Capitalism with Chinese Characteristics: Entrepreneurship and the State

Capitalism with Chinese Characteristics: Entrepreneurship and the State

Yasheng Huang

Language: English

Pages: 366

ISBN: 0521898102

Format: PDF / Kindle (mobi) / ePub

An Economist Book of the Year, 2008
This book presents a story of two Chinas - an entrepreneurial rural China and a state-controlled urban China. In the 1980s, rural China gained the upper hand, and the result was rapid as well as broad-based growth. In the 1990s, urban China triumphed. In the 1990s, the Chinese state reversed many of its productive rural experiments, with long-lasting damage to the economy and society. A weak financial sector, income disparity, rising illiteracy, productivity slowdowns, and reduced personal income growth are the product of the capitalism with Chinese characteristics of the 1990s and beyond. While GDP grew quickly in both decades, the welfare implications of growth differed substantially. The book uses the emerging Indian miracle to debunk the widespread notion that democracy is automatically anti-growth. The single biggest obstacle to sustainable growth and financial stability in China today is its poor political governance. As the country marks its 30th anniversary of reforms in 2008, China faces some of its toughest economic challenges and substantial vulnerabilities that require fundamental institutional reforms.

Chinese Foreign Policy: An Introduction

China in the Global Economy Governance in China

The Rape Of Nanking: The Forgotten Holocaust Of World War II

Mao's Great Famine: The History of China's Most Devastating Catastrophe, 1958-1962

Dream of Ding Village

















has. The lawsuit also shows that a number of state-owned telecommunication firms in Shenzhen were granted shares by Huawei, although, again, there is no information about the amount of the shares. It is possible that Huawei has some state share capital on its balance sheet, but we can safely rule out 12 Capitalism with Chinese Characteristics the possibility that Huawei is a state-owned firm. One telling clue is that its general manager, Ren Zhenfei, has been in his position since the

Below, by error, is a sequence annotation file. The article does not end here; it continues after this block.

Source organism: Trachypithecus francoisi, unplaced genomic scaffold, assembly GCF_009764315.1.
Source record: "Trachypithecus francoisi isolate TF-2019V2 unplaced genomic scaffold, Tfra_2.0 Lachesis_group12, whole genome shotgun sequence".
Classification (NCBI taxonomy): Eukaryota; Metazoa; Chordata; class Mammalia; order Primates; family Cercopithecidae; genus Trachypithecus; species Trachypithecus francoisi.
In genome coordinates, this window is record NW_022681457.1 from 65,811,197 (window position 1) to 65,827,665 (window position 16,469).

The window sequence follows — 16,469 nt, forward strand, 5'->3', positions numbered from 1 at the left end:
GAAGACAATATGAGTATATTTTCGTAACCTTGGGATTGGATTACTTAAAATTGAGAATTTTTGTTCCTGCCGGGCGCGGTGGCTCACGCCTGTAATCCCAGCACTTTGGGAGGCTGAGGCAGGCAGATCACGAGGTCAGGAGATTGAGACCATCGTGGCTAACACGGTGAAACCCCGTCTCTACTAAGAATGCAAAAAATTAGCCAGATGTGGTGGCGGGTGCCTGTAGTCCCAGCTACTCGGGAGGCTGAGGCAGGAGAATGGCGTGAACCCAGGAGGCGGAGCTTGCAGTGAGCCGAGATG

fixed-asset investment data.) Because this measure directly tracks government policy preferences and practices, it is superior to the output measure. It does not involve the kind of confounding problems of distinguishing between the effect of policy and the effect of firm-level efficiency differentials that cloud the output measures of private-sector development. Table 1.2 presents a number of private-sector development indicators based on fixed-asset investments. The reform era is broken down

for example, how many TVEs there were. Brandt, Li, and Roberts (2005, p. 524) remark that by the early 1990s, “there were more than 1.25 million of these local governmentowned and run enterprises, employing 135.1 million individuals. . . . ” The data the three economists refer to are for 1996. In that year, there were actually 23.4 million TVEs, of which 1.5 million were collective. (The 1.25 million figure cited by the three economists apparently refers to collective TVEs at the village level

with Chinese Characteristics the reformist leaders, Hu Yaobang, Zhao Ziyang, and Wan Li, vetoed the idea. Hu Yaobang, as quoted by Deng Liqun, said, “If you convene this conference, it is a signal to the people lower down that the policy will change.”54 3.3 Security of Proprietors vis-`a-vis Security of Property To be sure, none of the policy measures described previously amounted to a genuine institutional guarantee of private property rights. The CCP never allowed itself to be subject to any

disagree with the inappropriate exaggeration by Comrade Zhao Ziyang on the role of TVEs and with his policy of introducing some unhealthy TVE practices into the large and medium SOEs. But we do not deny the importance of the TVEs. The main challenge facing the TVEs is how to utilize raw materials and inputs in their local rural areas. The markets for the TVEs, except for a few TVEs aimed at the cities, should be primarily in the rural areas, providing for agricultural production and the daily

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